They've won all four by 9+ points, something they've only accomplished in 1987 and 2009 when they fielded two of the best teams in franchise history.
During their four-game winning streak, the defense has surrendered an average of 13.5 points, turned the ball over 10 times, recorded 14 sacks, scored three touchdowns, and batted down 16--SIXTEEN!--passes against Matt Stafford alone.
In two weeks--since before kickoff of the Lions game--the Saints' odds to win the NFC have dwindled from 25:1 to what will probably be 9:1 after this week's games end.
(edit, officially 8:1 to win the NFC)
The Saints have won with an ascending defense and dynamic running game, an idea so foreign to the Payton-era Saints that you might question whether you're lost in a fever dream induced by 50 straight games of utterly hopeless defense.
But just in the nick of time, sometime during the first drive against the Panthers in week three, the Saints turned it around. Since then, they've quickly leapfrogged to the top of the NFC South and positioned themselves as contenders for the NFC crown.
So how'd this happen?
Well ... here's how:
First, they nailed the 2017 draft. As a result, the Saints are not weak at any position, and are really good in several spots.
They landed the steal of the draft in Marshon Lattimore, a shutdown cornerback, something the Saints have probably never had. Lattimore’s presence has transformed the defense from the porous unit we've watched for three seasons into a formidable group bounding with confidence.
On the defensive line, Cam Jordan has grown into one of, if not the, best defensive ends in the league. In his seventh season, Jordan has built himself into a fierce edge rusher, elite run defender, inspiring leader, and all-around likable guy.
Anchoring an improved special teams is the NFL's best kicking tandem in Thomas Morstead and Will Lutz. And on offense ...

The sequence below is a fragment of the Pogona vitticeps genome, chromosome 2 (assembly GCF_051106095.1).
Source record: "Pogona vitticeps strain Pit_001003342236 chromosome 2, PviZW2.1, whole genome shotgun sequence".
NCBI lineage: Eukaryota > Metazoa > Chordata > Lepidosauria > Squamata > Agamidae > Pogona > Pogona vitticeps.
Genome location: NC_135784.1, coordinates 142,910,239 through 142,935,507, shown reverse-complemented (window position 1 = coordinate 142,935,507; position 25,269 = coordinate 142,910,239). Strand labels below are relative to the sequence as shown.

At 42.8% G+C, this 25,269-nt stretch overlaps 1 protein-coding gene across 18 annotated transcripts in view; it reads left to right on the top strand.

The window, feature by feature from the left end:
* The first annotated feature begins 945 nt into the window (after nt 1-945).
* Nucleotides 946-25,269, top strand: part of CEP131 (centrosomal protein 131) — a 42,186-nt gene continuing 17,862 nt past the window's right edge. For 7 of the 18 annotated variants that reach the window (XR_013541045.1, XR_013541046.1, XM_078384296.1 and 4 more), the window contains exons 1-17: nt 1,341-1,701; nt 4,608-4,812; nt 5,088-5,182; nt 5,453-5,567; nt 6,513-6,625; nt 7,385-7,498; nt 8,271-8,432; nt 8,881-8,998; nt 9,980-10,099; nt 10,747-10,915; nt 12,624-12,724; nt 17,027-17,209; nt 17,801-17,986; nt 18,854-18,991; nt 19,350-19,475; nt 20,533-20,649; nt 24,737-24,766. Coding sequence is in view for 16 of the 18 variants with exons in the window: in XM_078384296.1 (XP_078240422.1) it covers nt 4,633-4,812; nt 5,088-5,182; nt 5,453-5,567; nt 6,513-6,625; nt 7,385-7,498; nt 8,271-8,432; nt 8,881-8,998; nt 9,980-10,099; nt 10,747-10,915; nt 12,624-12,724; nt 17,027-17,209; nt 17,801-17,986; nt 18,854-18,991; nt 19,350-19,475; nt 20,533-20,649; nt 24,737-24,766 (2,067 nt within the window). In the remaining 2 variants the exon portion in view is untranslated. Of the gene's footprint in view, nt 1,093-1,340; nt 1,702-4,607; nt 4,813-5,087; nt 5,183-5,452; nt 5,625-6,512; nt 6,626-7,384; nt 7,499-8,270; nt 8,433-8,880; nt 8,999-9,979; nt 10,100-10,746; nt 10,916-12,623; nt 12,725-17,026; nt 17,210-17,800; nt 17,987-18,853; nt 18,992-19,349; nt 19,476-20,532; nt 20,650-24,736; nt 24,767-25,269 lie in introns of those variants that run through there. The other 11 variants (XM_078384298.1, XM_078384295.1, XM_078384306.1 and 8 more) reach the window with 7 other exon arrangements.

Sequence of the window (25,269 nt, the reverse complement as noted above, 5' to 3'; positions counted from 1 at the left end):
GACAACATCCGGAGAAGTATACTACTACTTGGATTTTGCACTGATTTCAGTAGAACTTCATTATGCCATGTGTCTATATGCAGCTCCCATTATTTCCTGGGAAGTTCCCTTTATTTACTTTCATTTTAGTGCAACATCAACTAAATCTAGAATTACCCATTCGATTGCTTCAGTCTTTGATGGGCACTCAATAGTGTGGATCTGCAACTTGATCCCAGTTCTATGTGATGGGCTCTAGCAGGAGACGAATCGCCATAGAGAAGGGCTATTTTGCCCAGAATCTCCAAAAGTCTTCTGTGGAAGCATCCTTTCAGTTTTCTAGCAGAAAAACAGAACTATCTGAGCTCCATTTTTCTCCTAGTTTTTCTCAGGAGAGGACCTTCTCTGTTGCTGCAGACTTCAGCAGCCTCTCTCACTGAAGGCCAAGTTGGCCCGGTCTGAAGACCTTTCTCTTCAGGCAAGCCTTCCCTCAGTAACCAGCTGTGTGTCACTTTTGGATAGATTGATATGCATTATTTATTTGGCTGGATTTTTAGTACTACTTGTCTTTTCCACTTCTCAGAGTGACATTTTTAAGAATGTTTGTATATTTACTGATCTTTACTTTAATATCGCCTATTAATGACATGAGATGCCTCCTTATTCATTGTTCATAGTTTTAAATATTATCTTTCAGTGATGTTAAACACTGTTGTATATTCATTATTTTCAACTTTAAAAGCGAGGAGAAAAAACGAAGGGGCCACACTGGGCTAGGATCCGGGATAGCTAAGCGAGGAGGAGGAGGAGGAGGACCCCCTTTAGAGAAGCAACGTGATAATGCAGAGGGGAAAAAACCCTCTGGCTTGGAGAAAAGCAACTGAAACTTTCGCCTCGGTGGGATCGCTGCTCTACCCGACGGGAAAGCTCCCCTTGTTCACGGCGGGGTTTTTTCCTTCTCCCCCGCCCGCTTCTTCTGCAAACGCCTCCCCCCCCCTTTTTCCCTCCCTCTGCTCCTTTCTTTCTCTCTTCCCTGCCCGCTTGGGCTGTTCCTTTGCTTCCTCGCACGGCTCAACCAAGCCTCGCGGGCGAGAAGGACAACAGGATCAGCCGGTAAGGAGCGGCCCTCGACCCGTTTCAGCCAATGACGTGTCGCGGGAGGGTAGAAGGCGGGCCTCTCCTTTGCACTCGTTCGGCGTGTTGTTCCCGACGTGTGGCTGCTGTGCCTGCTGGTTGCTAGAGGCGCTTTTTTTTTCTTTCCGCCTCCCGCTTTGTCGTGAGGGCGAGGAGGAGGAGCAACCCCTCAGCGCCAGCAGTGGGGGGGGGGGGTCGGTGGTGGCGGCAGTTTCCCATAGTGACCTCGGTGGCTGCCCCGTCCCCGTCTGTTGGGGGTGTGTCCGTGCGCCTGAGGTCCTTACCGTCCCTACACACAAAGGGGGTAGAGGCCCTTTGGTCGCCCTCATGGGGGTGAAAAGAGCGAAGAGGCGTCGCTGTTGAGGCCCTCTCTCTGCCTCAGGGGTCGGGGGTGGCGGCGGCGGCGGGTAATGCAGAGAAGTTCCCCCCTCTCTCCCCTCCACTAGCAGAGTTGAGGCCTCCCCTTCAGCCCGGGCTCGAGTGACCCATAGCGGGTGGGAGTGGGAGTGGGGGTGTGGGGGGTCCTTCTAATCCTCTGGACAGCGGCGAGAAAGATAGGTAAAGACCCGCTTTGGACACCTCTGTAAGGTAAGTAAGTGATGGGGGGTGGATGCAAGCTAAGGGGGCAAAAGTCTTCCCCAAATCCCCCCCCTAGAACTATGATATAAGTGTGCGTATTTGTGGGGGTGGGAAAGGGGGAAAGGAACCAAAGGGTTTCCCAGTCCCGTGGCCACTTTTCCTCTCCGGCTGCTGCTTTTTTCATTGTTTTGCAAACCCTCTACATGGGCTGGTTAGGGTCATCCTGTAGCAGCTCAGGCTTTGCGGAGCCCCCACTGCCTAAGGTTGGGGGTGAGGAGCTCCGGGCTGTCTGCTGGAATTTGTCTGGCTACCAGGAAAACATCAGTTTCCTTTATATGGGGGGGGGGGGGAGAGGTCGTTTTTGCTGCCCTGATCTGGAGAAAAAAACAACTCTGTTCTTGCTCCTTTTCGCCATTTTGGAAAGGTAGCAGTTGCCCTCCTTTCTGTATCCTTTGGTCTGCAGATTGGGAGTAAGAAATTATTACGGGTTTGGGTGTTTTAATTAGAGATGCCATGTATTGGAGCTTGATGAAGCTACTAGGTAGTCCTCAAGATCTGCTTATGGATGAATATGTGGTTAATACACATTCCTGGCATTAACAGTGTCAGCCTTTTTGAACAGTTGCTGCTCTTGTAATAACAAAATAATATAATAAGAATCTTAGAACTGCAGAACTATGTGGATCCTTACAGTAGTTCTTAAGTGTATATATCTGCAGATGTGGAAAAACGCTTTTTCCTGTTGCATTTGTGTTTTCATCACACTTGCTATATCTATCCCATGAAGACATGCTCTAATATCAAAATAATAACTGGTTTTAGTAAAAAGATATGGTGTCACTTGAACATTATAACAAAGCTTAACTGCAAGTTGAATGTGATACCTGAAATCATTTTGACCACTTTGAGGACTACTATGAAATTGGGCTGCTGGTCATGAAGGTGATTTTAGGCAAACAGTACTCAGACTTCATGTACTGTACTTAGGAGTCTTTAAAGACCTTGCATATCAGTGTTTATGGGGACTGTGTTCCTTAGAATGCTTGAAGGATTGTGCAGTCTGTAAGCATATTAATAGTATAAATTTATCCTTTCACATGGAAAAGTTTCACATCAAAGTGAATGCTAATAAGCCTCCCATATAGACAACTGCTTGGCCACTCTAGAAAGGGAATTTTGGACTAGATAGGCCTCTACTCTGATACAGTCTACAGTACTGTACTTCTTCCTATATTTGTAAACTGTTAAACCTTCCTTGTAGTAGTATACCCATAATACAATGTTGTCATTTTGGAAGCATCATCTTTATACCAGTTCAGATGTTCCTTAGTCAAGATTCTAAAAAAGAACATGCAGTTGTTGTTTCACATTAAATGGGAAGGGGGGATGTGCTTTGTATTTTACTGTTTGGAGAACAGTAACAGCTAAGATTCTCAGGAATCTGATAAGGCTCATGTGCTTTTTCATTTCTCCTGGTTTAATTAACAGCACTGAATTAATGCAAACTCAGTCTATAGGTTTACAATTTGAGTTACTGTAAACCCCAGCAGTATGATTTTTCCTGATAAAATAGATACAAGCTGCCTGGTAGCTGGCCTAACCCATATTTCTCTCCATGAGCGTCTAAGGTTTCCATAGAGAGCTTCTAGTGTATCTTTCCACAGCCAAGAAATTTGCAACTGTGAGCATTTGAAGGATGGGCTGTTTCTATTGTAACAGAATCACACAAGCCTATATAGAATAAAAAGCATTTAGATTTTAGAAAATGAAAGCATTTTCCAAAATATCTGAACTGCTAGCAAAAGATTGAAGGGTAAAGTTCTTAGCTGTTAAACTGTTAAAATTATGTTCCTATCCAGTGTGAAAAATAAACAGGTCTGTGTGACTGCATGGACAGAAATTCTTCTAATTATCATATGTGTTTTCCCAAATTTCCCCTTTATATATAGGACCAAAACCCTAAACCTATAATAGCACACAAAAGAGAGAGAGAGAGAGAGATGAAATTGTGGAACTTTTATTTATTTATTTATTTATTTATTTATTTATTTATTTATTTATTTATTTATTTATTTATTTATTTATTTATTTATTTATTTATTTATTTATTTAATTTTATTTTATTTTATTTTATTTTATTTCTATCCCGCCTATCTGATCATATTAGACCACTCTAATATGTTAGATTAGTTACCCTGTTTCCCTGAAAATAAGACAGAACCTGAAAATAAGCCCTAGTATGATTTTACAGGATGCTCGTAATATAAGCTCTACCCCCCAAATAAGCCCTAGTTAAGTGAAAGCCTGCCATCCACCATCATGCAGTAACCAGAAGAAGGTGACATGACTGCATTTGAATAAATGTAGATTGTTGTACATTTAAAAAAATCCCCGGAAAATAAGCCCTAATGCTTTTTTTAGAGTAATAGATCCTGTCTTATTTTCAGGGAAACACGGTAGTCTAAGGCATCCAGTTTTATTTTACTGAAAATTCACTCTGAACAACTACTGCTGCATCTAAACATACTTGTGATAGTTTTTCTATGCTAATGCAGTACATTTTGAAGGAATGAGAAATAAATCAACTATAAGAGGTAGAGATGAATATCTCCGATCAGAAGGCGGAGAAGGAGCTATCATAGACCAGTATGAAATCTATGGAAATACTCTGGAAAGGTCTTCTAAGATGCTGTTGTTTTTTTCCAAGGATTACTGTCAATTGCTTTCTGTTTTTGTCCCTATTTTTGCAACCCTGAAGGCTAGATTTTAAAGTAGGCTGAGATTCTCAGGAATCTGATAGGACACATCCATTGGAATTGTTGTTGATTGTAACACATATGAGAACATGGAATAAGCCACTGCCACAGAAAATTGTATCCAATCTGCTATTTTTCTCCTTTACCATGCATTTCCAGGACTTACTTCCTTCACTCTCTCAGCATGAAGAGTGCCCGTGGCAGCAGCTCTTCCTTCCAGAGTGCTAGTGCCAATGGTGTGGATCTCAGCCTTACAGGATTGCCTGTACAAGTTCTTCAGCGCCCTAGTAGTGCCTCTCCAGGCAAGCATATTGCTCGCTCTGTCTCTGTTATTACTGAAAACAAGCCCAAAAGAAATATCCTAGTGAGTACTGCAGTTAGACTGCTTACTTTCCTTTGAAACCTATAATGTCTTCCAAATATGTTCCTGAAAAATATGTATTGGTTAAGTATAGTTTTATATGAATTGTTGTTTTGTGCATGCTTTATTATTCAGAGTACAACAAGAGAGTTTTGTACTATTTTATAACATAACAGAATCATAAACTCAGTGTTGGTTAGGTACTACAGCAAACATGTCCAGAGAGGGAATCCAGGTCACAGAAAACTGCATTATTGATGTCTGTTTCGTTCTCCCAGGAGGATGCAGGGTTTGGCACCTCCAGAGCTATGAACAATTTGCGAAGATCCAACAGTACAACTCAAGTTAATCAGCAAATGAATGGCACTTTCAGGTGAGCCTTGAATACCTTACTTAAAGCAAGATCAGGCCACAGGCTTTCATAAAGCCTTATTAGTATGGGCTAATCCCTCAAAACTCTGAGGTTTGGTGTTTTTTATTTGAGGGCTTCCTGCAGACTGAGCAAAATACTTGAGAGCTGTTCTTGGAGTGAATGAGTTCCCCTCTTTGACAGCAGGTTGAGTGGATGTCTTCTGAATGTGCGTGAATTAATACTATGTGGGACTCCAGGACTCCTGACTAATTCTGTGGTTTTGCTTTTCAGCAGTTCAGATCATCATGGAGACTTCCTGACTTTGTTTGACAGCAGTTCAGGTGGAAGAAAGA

Trading up for Alvin Kamara was a stroke of genius, giving the Saints a fearsome, dual-headed rushing attack, but more importantly giving Sean Payton the hollow point that makes his offensive machine truly deadly, as illustrated during the preseason over at the incomparable Black and Gold Review.
The offensive line, an injury to Larry Warford notwithstanding, is one of the league's best.
And of course, there is the great Drew Brees, a guy who, at age 38, hasn't defied the odds as much as he's relentlessly pursued greatness, carrying the franchise and fanbase along for the ride.
He's cemented himself as one of the greatest quarterbacks in NFL history, and will before too long own every major passing record. In 2017, Brees remains one of the NFL's best quarterbacks, and is poised to again show that he's one of the league's best postseason performers.
When you look at the 2017 Saints absent the context of 2014-2016, it isn’t difficult to see why the Saints are the NFC's best team. They are a young, confident, talented group led by an all-timer at quarterback and a Super Bowl-winning coach. The calculus here isn't all that complex.
The oddsmakers might not be fully on board yet, but give them a few weeks. They won’t be far behind.
The most promising aspect of this team is that they're just scratching the surface of their potential. Last week, Brees said as much. With a team this young--and remember, the Saints are fielding the NFL's youngest defense since 1991--the already-impressive 2017 Saints stand to improve by the week.
That's great news for Saints fans, and bad news for the rest of the NFC.
Back in 2011, there was something special about the Saints. It was more than just the talent. It's as hard to pin down and articulate now as it was then, but there was a deep-rooted belief and aura that infused the team with a sense of unwavering confidence.
After six games in 2017, I’m starting to get that same feeling.
It's time to settle in and relax.
We are in for one hell of a fun ride.